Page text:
Recap: Kari Lehtonen Stands Tall and the Stars Hold off the Wild in OT

There were some positives to take from tonight. The third period tested the guts of Kari Lehtonen, and he responded in the best way.

The Dallas Stars won in overtime 4-3 against the Minnesota Wild on Tuesday night. The game had every aspect of hockey that fans could ask for. Wild (no pun intended) momentum swings, breakaways, special teams, mad scrambles around the net, and ludicrous saves.

The game was on national television, NBCSN. The Stars have had mixed results in terms of quality broadcasting on NBCSN, but Dave Strader saved the day. The broadcast itself was solid as long as you had something else to do during intermission.

The first period started slow for the Stars, giving up a pseudo breakaway to Erik Haula. Haula got past Valeri Nichushkin through the neutral zone, and then cruised by Jon Klingberg who looked like he really misjudged the speed of the attack. The goal was a pretty one with Haula dropping his shoulder and sweeping to back hand, where he went cookie jar on Kari Lehtonen.

The Stars responded a few minutes later on a grinding shift by Benn-Seguin-Eaves-Klingberg-Goligoski. Goose was able to sneak the puck by Darcy Kuemper on a nice feed from Seguin. The deadlock was broken by Justin Fontaine a few minutes later when the Wild caught the Stars in a 2 on 1 (it was basically a breakaway). Seguin was in position to take the pass away, but Fontaine beat Lehtonen to his near post.

The possession game was pretty much even at even strength in the first, but the Wild saw the majority of scoring chances (5-3 by my count). Dallas was able to get into a good rhythm with their cycle game, but the same could be said for Minnesota.

Mattias Janmark, Patrick Sharp, and Valeri Nichushkin came out of the Line-O-Matic tonight and the results were fabulous. In the second period Jason Demers scored on a (lucky) deflection off of a Wild player, but the setup came from the creative churning of Nuke, Janmark, and Sharp.

Every time 43-13-10 got on the ice in the second period, the surface seemed to tilt. Janmark and Sharp nearly scored on the same sequence in the second period. Conceptually, the combination makes sense. They seemed to play well off of each other, and I liked it.

Halfway through the second frame, Dallas scored on the powerplay (!!!). Patrick Eaves ripped one to the far post on another great setup by Tyler Seguin in the high slot.

Kuemper was solid as the Stars seemed to tap into some "first-half-of-the-season" creativity on the power play. The Wild/Kuemper was able to kill off a late period power play. You can bet that the Wild were happy to hear the period horn blaring.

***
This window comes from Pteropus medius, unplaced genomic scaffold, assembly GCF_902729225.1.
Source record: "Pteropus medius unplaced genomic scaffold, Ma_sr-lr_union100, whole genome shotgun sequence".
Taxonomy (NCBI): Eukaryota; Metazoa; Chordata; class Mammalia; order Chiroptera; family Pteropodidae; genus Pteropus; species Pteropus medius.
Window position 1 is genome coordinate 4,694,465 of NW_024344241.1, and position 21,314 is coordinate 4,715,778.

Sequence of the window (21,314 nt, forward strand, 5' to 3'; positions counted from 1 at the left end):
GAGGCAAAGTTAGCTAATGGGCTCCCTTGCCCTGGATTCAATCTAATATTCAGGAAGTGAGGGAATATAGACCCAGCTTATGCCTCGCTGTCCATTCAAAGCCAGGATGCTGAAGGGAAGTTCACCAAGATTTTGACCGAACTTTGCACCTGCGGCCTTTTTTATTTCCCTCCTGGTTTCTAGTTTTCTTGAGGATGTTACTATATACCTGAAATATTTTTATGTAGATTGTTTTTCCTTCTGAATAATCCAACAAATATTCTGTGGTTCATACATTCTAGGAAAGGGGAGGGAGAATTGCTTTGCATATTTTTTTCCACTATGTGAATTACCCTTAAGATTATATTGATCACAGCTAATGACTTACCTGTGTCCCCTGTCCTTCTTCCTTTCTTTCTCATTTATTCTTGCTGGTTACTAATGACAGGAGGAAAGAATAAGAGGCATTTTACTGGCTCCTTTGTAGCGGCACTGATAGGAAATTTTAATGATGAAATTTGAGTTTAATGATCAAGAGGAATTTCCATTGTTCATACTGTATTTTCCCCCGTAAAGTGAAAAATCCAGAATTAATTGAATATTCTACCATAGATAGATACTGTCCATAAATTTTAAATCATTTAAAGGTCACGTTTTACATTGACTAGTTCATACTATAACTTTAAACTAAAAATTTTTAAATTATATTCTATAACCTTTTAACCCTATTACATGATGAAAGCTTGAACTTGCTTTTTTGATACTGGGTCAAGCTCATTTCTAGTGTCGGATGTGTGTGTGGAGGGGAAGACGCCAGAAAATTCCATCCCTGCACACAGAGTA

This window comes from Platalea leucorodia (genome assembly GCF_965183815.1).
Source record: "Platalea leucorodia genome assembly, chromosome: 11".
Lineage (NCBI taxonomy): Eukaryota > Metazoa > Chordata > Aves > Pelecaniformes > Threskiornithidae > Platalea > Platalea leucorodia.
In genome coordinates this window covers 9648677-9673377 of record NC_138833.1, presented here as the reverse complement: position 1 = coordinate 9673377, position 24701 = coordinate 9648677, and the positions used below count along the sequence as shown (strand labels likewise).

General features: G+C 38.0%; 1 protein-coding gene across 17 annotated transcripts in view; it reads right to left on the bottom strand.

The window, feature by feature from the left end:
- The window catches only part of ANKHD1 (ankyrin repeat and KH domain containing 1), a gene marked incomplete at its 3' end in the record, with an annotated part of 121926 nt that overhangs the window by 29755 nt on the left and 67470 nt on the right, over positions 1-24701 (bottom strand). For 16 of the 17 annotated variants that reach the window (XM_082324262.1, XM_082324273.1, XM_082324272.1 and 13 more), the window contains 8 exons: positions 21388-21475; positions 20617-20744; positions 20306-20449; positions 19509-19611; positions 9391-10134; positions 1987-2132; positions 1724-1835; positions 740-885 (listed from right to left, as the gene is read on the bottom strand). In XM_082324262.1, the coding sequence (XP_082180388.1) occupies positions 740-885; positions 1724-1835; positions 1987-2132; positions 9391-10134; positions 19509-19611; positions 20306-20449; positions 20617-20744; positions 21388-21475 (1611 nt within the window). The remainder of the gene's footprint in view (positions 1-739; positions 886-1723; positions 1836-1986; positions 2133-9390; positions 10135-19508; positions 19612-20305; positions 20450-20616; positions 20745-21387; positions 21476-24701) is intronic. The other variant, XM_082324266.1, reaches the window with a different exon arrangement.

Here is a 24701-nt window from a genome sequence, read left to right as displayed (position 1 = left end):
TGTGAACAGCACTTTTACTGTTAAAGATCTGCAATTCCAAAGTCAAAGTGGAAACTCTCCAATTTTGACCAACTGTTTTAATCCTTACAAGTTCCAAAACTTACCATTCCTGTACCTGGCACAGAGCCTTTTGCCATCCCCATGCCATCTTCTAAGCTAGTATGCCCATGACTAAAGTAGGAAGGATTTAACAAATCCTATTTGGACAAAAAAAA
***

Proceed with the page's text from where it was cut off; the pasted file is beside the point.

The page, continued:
The defensive lapses were still there for the Stars, and in some ways was a "typical" period for the team. Dominant to fairly dominant on offense at even strength, with a few nearly catastrophic high danger chances given up. Lehtonen played well not to give up at least three goals in the frame.

It was far from a perfect period, but it was an encouraging sight for Stars' fans. The team looked fast and played with their proverbial hair on fire. All you can ask for is more defensive focus even when things are flowing offensively. It is a difficult balance, but one that must be found for long term success.

Everything positive the Stars had built through two periods went flying out the window when the third began.

The final frame started with the Wild on a power play, and it didn't take long for the them to draw level. It was a weird goal by Mikko Koivu in a mad scramble around Lehtonen. It was reviewed in Toronto but upheld. It was a tough spot for Lindy Ruff, because the play may have been challenge-able, but it had already been reviewed. It was unlikely to get overturned. It was 3-3 Dallas and the game was very much in the air.

Kari Lehtonen kept the game even when he stoned Nino Neiderreiter on the doorstep. A shot from Suter came off Lehtonen's pad and fell straight to Neiderreiter. Lehtonen did well and fought off the shot. Kari had to stand tall early in the third, as the Wild came out shooting.

To make matters worse for Dallas, the Stars did not register a shot on goal for over 13 minutes.

Chance after chance came for the Wild, but Kari Lehtonen was able to hold the fort. At times, he must have felt very alone when the Wild crashed the net.

As glad as the Wild must have been to hear the horn in the second, the Stars were happier about it at the end of regulation. Shots were 16-5 in the third period.

Overtime was a different story.

Not surprisingly the skill game of 3 on 3 was a nice change of pace for the Stars.

After Minnesota controlled the opening draw, it was all Dallas. After some great chances, Jamie Benn dangled and found Klingberg in his favorite place: between the circles. Klingberg made no mistake and cooked a wrist shot by Kuemper high glove side.

The game had it's highs and lows, that's for sure.

Dallas probably feels fortunate to win a game in which the third period played out the way it did. But it has to be a boost of confidence. Good teams win ugly, and that third period was ugly.

Kari Lehtonen deserves his own article after his performance tonight. It seems odd praising a goalie that gave up 3 goals, but he faced 39 shots. Some of the saves he made were vintage Lehtonen, showing off his athleticism and flexibility. The Big Fin was terrific, and stole the game for the Stars.